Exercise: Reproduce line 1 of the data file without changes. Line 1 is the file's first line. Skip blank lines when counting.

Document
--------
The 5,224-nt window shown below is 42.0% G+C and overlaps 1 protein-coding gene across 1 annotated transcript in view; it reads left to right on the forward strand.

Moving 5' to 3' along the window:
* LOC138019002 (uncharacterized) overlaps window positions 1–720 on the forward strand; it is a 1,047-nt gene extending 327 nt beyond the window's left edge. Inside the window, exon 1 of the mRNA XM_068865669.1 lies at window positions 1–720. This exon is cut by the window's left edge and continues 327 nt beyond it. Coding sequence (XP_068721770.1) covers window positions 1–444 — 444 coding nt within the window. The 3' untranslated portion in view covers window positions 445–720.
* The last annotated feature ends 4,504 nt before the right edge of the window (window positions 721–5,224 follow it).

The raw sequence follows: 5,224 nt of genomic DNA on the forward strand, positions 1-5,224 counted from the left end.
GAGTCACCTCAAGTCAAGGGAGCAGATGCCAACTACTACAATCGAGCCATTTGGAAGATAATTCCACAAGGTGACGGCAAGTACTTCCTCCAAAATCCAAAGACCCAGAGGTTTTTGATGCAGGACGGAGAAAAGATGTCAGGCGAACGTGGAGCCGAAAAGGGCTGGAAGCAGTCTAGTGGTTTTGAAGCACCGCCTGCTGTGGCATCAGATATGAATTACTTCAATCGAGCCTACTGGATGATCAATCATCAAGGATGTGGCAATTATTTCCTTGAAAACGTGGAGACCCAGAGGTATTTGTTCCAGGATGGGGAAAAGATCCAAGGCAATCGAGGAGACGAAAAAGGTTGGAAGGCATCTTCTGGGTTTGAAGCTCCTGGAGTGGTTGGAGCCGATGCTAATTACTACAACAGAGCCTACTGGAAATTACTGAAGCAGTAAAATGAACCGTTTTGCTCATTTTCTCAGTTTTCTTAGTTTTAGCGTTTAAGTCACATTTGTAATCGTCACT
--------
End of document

The 5,224-nt window shown below is 42.0% G+C and overlaps 1 protein-coding gene across 1 annotated transcript in view; it reads left to right on the forward strand.